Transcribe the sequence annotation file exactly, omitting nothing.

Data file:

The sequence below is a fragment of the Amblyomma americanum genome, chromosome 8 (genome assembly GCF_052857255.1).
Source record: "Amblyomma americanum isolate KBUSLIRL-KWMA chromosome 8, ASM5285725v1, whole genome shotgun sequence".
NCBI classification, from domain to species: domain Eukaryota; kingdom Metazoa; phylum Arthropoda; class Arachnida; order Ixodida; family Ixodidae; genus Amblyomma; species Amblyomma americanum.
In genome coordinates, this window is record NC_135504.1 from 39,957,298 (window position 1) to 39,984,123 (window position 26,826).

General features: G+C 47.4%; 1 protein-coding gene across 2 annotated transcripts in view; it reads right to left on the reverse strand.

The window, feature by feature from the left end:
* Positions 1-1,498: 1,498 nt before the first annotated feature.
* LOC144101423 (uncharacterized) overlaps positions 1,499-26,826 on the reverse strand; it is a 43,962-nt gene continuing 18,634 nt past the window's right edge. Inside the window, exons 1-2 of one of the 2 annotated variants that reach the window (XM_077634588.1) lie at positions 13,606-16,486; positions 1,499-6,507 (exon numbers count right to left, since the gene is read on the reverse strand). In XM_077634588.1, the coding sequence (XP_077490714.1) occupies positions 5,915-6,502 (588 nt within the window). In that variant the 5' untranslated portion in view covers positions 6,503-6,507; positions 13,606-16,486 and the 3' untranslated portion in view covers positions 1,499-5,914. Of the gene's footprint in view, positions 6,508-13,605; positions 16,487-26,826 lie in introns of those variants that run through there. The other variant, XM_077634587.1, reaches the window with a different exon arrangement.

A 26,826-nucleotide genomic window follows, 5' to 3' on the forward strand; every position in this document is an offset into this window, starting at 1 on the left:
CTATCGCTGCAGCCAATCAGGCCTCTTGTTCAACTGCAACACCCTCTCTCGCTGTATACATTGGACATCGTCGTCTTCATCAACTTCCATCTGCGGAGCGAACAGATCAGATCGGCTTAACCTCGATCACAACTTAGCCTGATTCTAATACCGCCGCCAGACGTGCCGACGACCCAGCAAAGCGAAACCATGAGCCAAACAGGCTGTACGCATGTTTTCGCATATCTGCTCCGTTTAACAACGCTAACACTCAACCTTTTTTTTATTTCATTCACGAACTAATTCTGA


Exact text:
The sequence below is a fragment of the Amblyomma americanum genome, chromosome 8 (genome assembly GCF_052857255.1).
Source record: "Amblyomma americanum isolate KBUSLIRL-KWMA chromosome 8, ASM5285725v1, whole genome shotgun sequence".
NCBI classification, from domain to species: domain Eukaryota; kingdom Metazoa; phylum Arthropoda; class Arachnida; order Ixodida; family Ixodidae; genus Amblyomma; species Amblyomma americanum.
In genome coordinates, this window is record NC_135504.1 from 39,957,298 (window position 1) to 39,984,123 (window position 26,826).

General features: G+C 47.4%; 1 protein-coding gene across 2 annotated transcripts in view; it reads right to left on the reverse strand.

The window, feature by feature from the left end:
* Positions 1-1,498: 1,498 nt before the first annotated feature.
* LOC144101423 (uncharacterized) overlaps positions 1,499-26,826 on the reverse strand; it is a 43,962-nt gene continuing 18,634 nt past the window's right edge. Inside the window, exons 1-2 of one of the 2 annotated variants that reach the window (XM_077634588.1) lie at positions 13,606-16,486; positions 1,499-6,507 (exon numbers count right to left, since the gene is read on the reverse strand). In XM_077634588.1, the coding sequence (XP_077490714.1) occupies positions 5,915-6,502 (588 nt within the window). In that variant the 5' untranslated portion in view covers positions 6,503-6,507; positions 13,606-16,486 and the 3' untranslated portion in view covers positions 1,499-5,914. Of the gene's footprint in view, positions 6,508-13,605; positions 16,487-26,826 lie in introns of those variants that run through there. The other variant, XM_077634587.1, reaches the window with a different exon arrangement.

A 26,826-nucleotide genomic window follows, 5' to 3' on the forward strand; every position in this document is an offset into this window, starting at 1 on the left:
CTATCGCTGCAGCCAATCAGGCCTCTTGTTCAACTGCAACACCCTCTCTCGCTGTATACATTGGACATCGTCGTCTTCATCAACTTCCATCTGCGGAGCGAACAGATCAGATCGGCTTAACCTCGATCACAACTTAGCCTGATTCTAATACCGCCGCCAGACGTGCCGACGACCCAGCAAAGCGAAACCATGAGCCAAACAGGCTGTACGCATGTTTTCGCATATCTGCTCCGTTTAACAACGCTAACACTCAACCTTTTTTTTATTTCATTCACGAACTAATTCTGA